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The Weeknd’s Super Bowl Halftime Show Breaks With Tradition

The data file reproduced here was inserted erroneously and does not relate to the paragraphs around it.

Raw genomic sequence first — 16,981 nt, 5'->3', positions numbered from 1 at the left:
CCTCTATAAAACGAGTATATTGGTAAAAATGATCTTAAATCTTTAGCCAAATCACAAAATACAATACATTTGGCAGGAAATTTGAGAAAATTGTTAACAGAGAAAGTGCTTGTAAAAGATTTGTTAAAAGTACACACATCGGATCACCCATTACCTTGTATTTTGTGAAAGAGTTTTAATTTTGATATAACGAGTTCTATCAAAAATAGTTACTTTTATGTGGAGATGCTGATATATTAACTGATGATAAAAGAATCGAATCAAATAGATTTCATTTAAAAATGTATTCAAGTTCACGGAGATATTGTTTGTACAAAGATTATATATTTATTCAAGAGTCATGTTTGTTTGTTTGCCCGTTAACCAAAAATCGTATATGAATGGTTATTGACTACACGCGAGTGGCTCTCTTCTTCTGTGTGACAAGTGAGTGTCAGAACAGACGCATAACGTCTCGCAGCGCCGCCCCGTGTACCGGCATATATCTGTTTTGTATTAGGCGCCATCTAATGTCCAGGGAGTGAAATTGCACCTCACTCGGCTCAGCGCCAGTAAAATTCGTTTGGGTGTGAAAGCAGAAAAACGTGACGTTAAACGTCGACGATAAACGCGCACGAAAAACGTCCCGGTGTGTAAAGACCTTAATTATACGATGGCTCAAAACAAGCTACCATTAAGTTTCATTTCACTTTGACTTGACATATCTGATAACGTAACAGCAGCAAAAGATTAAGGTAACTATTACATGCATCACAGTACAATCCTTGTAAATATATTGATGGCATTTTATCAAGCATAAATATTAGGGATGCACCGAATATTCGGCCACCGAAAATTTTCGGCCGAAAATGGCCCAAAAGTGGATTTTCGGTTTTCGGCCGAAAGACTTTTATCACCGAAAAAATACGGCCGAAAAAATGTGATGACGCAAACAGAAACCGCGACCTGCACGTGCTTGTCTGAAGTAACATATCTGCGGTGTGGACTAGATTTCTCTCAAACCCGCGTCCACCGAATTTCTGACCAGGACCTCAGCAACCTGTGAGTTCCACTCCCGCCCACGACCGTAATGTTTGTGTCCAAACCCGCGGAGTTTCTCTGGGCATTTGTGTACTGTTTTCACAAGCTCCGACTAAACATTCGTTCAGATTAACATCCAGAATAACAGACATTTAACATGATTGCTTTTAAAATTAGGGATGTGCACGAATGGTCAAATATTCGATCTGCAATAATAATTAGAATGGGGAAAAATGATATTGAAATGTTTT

Whether it stars Al Hirt, Michael Jackson or Beyoncé, the Super Bowl halftime show has always taken center stage on the field.But for the first time in the 55-year history of the game, the Weeknd, who is headlining this Sunday in Tampa, Fla., will perform on a stage set up in the stands in keeping with strict coronavirus protocols intended to limit contact with the players and coaches; his act may, however, include a brief interlude on the field.In a typical year, a massive stage is rolled onto the field and hundreds of fans pour out to surround it; this year only about 1,050 people are expected to work to put on the show, compared with 2,000 to 3,000 most years. Performers and crew members will receive Covid-19 tests before rehearsals and before the performance.When he strode to the microphone Thursday at a news conference, the Weeknd took in the room and noted, “It’s kind of empty.” His words were perhaps a preview of how the stadium might look to people watching from home. (About 25,000 fans will be in the stadium — less than half its 65,000-person capacity — joined by thousands of two-dimensional cardboard cutouts of fans provided by the N.F.L.)The Weeknd (Abel Tesfaye), is a 30-year-old Canadian pop star known for hits including “Can’t Feel My Face” and “Starboy.” His concerts often have a brooding feel and a dark, avant-garde edge. (The music video for his latest hit, “Blinding Lights,” opens with the Weeknd laughing maniacally, his face covered in blood.) He said that his halftime show would incorporate some of his trademark artistic themes but that he plans to be “respectful to the viewers at home.”“The story will continue,” he said, “but definitely we’ll keep it PG for the families.”This will be the second Super Bowl halftime show produced in part by Jay-Z and his entertainment company, Roc Nation, who were recruited by the N.F.L. in 2019. At the time, performers were refusing to work with the league, in solidarity with Colin Kaepernick, the former San Francisco 49ers quarterback who began kneeling during the national anthem to protest police brutality and racial injustice.Updated Feb. 4, 2021, 1:46 p.m. ETThe pandemic has been a particular hurdle for live performances of all kinds, and many have had to resort to pretaping some elements and other methods to ensure the safety of performers and audience members. The halftime show production team, however, was intent on a live performance in the stadium.“While this is a challenge, it has also created an amazing opportunity to put on a live halftime show that is unique,” Jesse Collins, an executive producer of the show, said at the news conference.After a year that has been filled with tragedy and upheaval, the performances at the Super Bowl will undoubtedly include notes of seriousness. A televised pregame show featuring Miley Cyrus will be performed for an audience of more than 7,000 vaccinated health care workers, and Amanda Gorman, the poet who received rave reviews for “The Hill We Climb,” which she read at President Biden’s inauguration, will recite another original poem, this one about a teacher, a veteran and a health care worker. The R&B performer H.E.R. will sing “America the Beautiful,” while the national anthem will be a duet by Eric Church and Jazmine Sullivan.It is unclear whether this year’s halftime show will have the same big-budget, high-tech air of previous years, which often featured dozens of elaborately costumed backup dancers and such memorable moments as a flying Lady Gaga and Katy Perry riding an animatronic lion. The Weeknd seems to want to keep up the tradition: He said that he planned to spend $7 million of his own money to enhance the performance.He said his personal favorite Super Bowl halftime show performance was by Diana Ross in 1996. He said that he particularly admired her flashy exit in a helicopter, which rose up through the packed stadium with the diva waving to fans through the open door.“I wish I could have done that,” he joked. “I don’t think I have enough money to do it, to be honest.”